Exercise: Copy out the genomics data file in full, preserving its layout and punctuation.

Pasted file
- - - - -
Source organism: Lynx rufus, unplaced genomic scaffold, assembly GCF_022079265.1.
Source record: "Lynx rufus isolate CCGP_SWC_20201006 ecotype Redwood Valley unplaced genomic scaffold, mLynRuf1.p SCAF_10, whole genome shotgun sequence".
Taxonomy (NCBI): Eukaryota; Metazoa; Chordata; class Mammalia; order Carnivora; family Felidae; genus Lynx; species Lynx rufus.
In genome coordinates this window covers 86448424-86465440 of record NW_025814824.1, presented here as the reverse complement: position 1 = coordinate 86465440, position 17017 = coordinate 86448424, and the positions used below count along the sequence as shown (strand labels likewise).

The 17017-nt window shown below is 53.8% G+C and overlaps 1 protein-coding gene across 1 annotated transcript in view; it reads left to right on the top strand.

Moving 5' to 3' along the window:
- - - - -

Source organism: Lynx rufus, unplaced genomic scaffold, assembly GCF_022079265.1.
Source record: "Lynx rufus isolate CCGP_SWC_20201006 ecotype Redwood Valley unplaced genomic scaffold, mLynRuf1.p SCAF_10, whole genome shotgun sequence".
Taxonomy (NCBI): Eukaryota; Metazoa; Chordata; class Mammalia; order Carnivora; family Felidae; genus Lynx; species Lynx rufus.
In genome coordinates this window covers 86448424-86465440 of record NW_025814824.1, presented here as the reverse complement: position 1 = coordinate 86465440, position 17017 = coordinate 86448424, and the positions used below count along the sequence as shown (strand labels likewise).

The 17017-nt window shown below is 53.8% G+C and overlaps 1 protein-coding gene across 1 annotated transcript in view; it reads left to right on the top strand.

Moving 5' to 3' along the window: